Our visit to Kite festival, set in gentle countryside close to Oxford, was pretty much based on the fact that Grace Jones was set to headline on the Saturday night – not that there weren’t plenty of other attractive propositions throughout this new music and ideas event. Chatting to people around the site it appears we weren’t alone in being there for Grace – one lady had driven down from Edinburgh to see her.

Things all looked good as we arrived. Kite is set in the verdant grounds of a beautiful Palladian house and the weather behaved beautifully with the sun casting a glow over the site and those festival flags fluttering in the breeze. A meander through the site to familiarise ourselves took – well – only a few minutes or so. A handful of stages mixed with Blackwell’s bookshop, a record shop, lots of vintage-y clothes and a small but varied collection of food outlets. Oh, and a big Heavenly stage for several of the zeitgeisty label’s artists, including Confidence Man.

We eased into Saturday by heading into the ‘big tent’ – called The Forum – for the first discussion of a programme curated by Tortoise. David Olusoga and William Dalrymple discussed the ever changing role of history and historians, with Emily Benn presiding. This proved to be a fascinating discussion which really could have run on and on, had it been allowed. The talk inevitably covered colonialism and its effects… and the issue of historians and their increasingly politicised role. The Forum tent (doubling as the evening’s main stage) was an adequate size for some of the talks that took place but other ‘talk tents’ were too small and too open to the elements, with the inevitable sound bleed that happens when things are a little squished on a small site. We were unable to get even close to the tent where Ai WeiWei was appearing.

The Pod was the location for a fascinating discussion called “How to make a hit podcast”, with Jamie Bartlett – creator of the thrilling Missing Crypto Queen – and Alexi Mostrous of Sweet Bobby fame, which I’m listening to this week, inspired by this talk – result! Both have created podcasts which deal with various scams but they were at Kite to talk about how to structure a podcast and tell its story successfully; they also talked about creating cliffhangers and discussed how they dealt with various problems that podcasts can run into, such as how to present material in an original and fresh way.

Other talks I attended were Jarvis Cocker who loped onto the stage with a black rubbish sack, the container for a motley collection of items, ephemera from different parts of his life, which he proceeded to elaborate on. It was a gentle and humorous event. Later, Delia Smith put cooking aside to talk about her new book, initially refused by six publishers, which deals with a more spiritual side of life.

There were small stages with music throughout the day but the main music programme got into gear in the evening. The Forum tent had the seating cleared in order to host four artists and their bands. Good to see that Kite has – whether intentionally or otherwise – redressed the issue of those much criticised male-heavy festival lineups – Four Feisty Females you could call it. Mavis Staples, all of 82, lead the proceedings with a hit-heavy run of songs such as If You’re Ready. She was cheered by all, as much for her spirit as for her music. Some dreaded technical glitches hit her set at the midway point – well, it was a new festival, and although the audience gamely took over singing, the outage went on for too long and slightly spoiled the flow.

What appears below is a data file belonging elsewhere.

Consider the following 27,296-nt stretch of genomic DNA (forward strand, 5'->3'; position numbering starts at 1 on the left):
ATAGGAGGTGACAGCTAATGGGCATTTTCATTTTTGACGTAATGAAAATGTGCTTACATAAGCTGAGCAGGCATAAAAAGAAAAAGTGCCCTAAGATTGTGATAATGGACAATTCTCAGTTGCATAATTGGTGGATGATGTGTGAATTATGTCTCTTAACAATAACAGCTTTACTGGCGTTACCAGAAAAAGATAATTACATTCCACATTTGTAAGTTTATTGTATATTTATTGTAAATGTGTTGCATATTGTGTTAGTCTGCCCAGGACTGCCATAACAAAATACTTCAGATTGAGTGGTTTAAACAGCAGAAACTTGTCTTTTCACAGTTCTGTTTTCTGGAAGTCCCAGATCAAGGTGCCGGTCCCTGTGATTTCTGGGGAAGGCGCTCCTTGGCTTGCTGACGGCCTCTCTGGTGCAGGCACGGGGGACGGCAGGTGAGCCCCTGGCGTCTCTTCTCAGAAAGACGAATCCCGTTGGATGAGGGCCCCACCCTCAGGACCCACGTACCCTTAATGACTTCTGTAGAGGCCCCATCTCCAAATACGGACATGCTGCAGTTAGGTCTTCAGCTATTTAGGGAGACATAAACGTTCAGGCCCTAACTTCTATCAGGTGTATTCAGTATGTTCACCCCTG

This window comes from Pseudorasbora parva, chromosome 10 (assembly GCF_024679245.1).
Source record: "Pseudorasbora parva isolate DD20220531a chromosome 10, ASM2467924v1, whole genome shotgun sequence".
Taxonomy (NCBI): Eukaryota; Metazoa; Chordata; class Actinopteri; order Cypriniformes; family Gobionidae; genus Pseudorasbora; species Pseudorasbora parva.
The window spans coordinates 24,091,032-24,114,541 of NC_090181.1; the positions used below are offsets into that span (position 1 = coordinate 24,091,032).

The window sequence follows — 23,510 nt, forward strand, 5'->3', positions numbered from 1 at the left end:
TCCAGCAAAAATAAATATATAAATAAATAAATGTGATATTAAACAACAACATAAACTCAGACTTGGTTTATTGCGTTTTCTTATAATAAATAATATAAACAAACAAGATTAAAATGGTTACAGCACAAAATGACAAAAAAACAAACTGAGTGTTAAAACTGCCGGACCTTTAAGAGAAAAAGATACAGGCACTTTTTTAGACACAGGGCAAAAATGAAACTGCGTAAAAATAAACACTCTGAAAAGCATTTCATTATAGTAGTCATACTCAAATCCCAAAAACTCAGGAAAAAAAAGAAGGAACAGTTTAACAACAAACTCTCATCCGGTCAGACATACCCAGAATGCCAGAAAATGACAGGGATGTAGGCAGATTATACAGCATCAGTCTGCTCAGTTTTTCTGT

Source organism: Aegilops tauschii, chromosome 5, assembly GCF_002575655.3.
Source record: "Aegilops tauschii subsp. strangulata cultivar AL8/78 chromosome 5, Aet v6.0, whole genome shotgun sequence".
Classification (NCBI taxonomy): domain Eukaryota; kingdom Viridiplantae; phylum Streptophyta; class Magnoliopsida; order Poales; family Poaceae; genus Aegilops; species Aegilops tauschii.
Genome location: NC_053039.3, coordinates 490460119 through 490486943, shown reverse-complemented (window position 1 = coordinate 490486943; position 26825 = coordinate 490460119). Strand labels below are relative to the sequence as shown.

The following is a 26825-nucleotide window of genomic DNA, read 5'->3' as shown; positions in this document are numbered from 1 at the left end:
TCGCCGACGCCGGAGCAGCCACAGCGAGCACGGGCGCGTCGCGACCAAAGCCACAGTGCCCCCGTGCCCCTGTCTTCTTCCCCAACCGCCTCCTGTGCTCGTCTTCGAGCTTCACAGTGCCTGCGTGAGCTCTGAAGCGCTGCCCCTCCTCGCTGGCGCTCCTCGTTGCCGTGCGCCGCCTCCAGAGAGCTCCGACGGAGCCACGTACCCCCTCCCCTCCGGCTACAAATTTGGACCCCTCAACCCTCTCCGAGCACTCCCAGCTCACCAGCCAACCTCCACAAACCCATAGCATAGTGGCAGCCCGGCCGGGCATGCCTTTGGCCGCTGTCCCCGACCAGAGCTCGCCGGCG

St Etienne were next up and got cheers for their old material such as Only Love Can Break Your Heart, He’s On The Phone and Nothing Can Stop Us. Sarah Cracknell – who incidentally released a solo album in 2015 called Red Kite (and yes, she does live locally) – also suffered from technical issues as her vocals were too low in the mix and consequently the set lost a lot of its force.

Self Esteem has been wowing stages at festivals and gigs ever since her latest album Prioritise Pleasure came out and her powerful stage performance and the choreography with her three backing singers is riveting. Her anthemic material sends out a personal and powerful message. However her set was cut short due to the technical issues and she was visibly distressed. She managed to recover and played a fabulous set which included material from the latest album, including How Can I Help You and I Do This All The Time.

I last saw Grace Jones at Festival No 6 in 2015 and it was quite evident that age is not dimming this formidable woman one bit. She sashayed onto the stage for Nighclubbing, wearing a dramatic gold mask, and spent the entire set strutting her stuff, mainly in a pair of totteringly high heels paired with a black corset. She played a proper festival set, rolling out many of the big hits like Demolition Man and La Vie en Rose. She looked genuinely pleased to see the audience and at one point came down into the photographer’s pit on the shoulders of a stage crew member to grab at any hands that came her way. And she’s still hula hooping through Slave To The Rhythm.

This is not an easy year to launch a festival – it’s a saturated market (see the recent Guardian article here for just some of the problems faced)… and even some established festival names have taken longer than usual to sell out.

However we thought Kite was a real treat – a gentle, well run, friendly event and a thoughtful and intelligent lineup. Both the music and ideas programmes had an extremely high calibre of artists. There were a few teething problems which hopefully will be ironed out for next year. We’ll certainly plan to return.

KITE festival

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